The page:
[swift-evolution] RFC: Proposed rewrite of Unmanaged<T>
dabrahams at apple.com
Sat Dec 19 17:14:52 CST 2015
> On Dec 19, 2015, at 2:59 PM, Brent Royal-Gordon <brent at architechies.com> wrote:
>>> CFAttributedString has actually been audited, but pretend it hasn't been...
>>> let attributedString = CFAttributedStringCreate(nil, anotherString,nil).takeCreatedObject()
>>> let str = CFAttributedStringGetString(attributedString).takeRetrievedObject()
>>> I'm not a huge fan of the "take" here,
>> Then why did you use it, if you don't mind my asking? What is it supposed to mean in this context?
> I suppose I'm struggling with the fact that there's clearly an action taking place here (at least in the created case), and yet merely saying `createdObject()` or `retrievedObject()` doesn't imply that. Those operations sound idempotent, but they're not.
But you applied "take" to both of them? One of them is idempotent while the other is not.
> (I kind of want to suggest that retrieving an object through these calls should destroy the reference so it can't be used again, but I don't think that fits with Swift's mutation model without turning `Unmanaged`/`UnsafeReference` into a reference type and adding lots of overhead.)
Yes, there's no way to reconcile that with the safety offered by the recommended usage patterns, since you can't mutate an rvalue.
>>> but I think this general strategy of trying to say whether the Create Rule or the Get Rule applies is better than trying to make people understand when they should use "released" or not.
>> Why is that better?
> Mainly, because simply saying "release" or "released" is a bit ambiguous to me.Are you saying it *has been* released, or are you saying it *needs to be* released?
But nobody proposed "released" as a method name. In what way is "release" ambiguous? It's an imperative verb.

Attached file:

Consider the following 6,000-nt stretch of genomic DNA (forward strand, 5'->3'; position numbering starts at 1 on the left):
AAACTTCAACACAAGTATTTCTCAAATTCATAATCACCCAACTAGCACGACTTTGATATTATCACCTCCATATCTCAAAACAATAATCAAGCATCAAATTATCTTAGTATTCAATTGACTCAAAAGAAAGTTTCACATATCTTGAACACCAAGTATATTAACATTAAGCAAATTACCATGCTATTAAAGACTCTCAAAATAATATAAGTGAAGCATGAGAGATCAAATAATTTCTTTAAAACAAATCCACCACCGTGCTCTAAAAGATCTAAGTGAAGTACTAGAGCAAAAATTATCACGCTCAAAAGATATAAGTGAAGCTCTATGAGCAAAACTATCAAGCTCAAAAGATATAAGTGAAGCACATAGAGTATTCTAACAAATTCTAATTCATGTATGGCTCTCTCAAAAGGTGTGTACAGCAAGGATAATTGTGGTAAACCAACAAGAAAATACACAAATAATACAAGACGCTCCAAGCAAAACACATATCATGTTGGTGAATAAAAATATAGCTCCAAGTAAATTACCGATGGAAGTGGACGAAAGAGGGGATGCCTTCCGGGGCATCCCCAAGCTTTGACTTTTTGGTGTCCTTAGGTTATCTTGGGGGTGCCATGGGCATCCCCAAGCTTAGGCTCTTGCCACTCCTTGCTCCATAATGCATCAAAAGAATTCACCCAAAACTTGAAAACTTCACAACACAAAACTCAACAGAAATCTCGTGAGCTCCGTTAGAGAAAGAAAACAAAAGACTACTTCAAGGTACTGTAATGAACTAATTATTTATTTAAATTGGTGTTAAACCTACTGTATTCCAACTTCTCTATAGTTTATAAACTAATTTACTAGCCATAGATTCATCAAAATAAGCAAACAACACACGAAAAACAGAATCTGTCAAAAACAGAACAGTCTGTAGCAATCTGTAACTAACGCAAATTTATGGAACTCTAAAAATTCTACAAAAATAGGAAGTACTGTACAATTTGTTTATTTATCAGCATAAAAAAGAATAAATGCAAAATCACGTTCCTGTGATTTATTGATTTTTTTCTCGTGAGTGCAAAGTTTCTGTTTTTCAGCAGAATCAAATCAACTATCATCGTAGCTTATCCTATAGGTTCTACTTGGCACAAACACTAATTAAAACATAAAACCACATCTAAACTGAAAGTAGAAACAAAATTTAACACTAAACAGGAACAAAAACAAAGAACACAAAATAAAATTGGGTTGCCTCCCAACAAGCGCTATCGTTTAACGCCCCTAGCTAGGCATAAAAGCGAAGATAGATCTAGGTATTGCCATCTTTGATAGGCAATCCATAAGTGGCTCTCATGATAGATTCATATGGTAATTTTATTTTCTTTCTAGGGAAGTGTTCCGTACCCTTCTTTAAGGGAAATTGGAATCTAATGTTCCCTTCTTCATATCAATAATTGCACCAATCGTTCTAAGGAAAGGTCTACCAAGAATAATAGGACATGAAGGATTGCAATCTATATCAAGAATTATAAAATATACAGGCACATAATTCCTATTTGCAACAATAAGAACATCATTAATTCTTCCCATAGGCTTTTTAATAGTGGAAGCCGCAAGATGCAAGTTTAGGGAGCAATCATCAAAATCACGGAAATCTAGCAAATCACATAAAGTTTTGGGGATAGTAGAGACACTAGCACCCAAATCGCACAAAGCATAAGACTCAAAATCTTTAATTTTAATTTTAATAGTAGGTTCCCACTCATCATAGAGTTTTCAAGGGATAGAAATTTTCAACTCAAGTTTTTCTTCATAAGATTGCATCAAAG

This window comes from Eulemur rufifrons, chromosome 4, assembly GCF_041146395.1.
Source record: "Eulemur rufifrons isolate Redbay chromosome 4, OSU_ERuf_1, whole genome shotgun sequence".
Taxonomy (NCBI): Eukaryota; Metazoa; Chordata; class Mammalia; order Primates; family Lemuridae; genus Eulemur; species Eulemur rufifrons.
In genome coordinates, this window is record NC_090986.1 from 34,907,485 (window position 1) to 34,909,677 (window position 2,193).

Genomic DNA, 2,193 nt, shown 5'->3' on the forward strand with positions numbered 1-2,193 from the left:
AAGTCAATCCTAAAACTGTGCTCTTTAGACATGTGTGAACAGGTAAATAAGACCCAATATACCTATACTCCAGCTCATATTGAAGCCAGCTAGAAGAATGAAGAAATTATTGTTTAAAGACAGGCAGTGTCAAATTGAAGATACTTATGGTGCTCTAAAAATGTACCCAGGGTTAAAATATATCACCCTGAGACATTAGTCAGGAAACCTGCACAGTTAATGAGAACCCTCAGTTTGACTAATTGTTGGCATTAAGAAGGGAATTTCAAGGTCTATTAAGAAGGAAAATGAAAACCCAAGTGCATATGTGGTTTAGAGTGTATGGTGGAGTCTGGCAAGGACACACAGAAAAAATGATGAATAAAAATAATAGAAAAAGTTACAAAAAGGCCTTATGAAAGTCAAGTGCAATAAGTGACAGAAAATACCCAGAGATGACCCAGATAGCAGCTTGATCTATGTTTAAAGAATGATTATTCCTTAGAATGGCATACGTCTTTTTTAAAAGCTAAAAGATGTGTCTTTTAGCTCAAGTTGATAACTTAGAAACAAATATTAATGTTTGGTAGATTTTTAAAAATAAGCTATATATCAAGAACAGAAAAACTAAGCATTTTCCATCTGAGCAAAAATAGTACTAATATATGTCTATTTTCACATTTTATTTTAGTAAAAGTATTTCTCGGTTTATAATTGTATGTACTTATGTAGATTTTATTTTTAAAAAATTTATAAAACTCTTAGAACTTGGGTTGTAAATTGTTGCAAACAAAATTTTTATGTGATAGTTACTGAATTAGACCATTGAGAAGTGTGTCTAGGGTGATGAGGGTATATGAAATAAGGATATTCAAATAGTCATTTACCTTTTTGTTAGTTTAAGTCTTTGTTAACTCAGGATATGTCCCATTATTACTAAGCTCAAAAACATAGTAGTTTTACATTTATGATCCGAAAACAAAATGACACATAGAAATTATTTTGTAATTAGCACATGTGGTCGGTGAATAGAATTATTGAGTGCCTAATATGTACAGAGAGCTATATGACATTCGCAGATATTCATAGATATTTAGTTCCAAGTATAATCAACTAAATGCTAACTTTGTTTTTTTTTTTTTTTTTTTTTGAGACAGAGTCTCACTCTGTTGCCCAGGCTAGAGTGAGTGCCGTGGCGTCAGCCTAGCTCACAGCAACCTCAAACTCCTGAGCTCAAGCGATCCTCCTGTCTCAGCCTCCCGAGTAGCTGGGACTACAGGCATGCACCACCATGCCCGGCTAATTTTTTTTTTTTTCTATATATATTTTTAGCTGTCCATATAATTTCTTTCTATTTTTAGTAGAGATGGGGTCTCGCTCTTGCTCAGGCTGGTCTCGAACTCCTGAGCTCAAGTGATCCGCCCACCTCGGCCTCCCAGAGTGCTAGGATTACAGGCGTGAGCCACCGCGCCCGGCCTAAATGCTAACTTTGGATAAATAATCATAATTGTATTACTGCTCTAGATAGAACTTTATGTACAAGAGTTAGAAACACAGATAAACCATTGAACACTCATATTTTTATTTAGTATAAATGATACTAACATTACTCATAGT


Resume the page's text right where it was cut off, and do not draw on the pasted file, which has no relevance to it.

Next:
> I have the same problem with the current `takeRetainedValue()`/`takeUnretainedValue()` calls—I'm never sure which one I'm supposed to use. I'm hoping that, by stepping up a level and describing the semantic you want rather than the operation needed to achieve that semantic, this confusion can be cleared up.
> I also like that this creates a matched pair of methods. Because they look sort of like each other, it's easier to understand that you should call one or the other, and to remember them.
The similarity of those names seems to me like a weakness of the current Unmanaged design: to me they are so similar it's hard to understand which one to call.
>> And how does "Retrieved" map onto "Get"?
> Not all that cleanly, I admit. "Gotten" would be better, but "get" is an irregular verb and I'm a little concerned about programmers who have English as a second language. (Plus, I subjectively think it's kind of ugly.)
> (One possibility would be to have a single call with an enum parameter, like `bridge(.Create)` and `bridge(.Get)`. This would let you use the regular form of the verb.)
There's no "bridging" going on here, though. This is simply "turn this unsafe thing into a safe thing in one of two ways"
>> Isn't it the users of the functions that don't contain "Create" or "Get" in their names that need the most help?
> I think of it more as "treat this like a Create function" or "treat this like a Get function".
So far, my personal assessment of this direction is that it's no better than what I proposed, and has several weaknesses I'd like to avoid. In fact, it seems very similar to and roughly as understandable as the current Unmanaged design. I recognize that this is a highly subjective judgement, so if others disagree with me, I'd really like to hear about it. This is a tough design space and ultimately, what resonates best with the community is likely to be the best choice.
-------------- next part --------------
An HTML attachment was scrubbed...
More information about the swift-evolution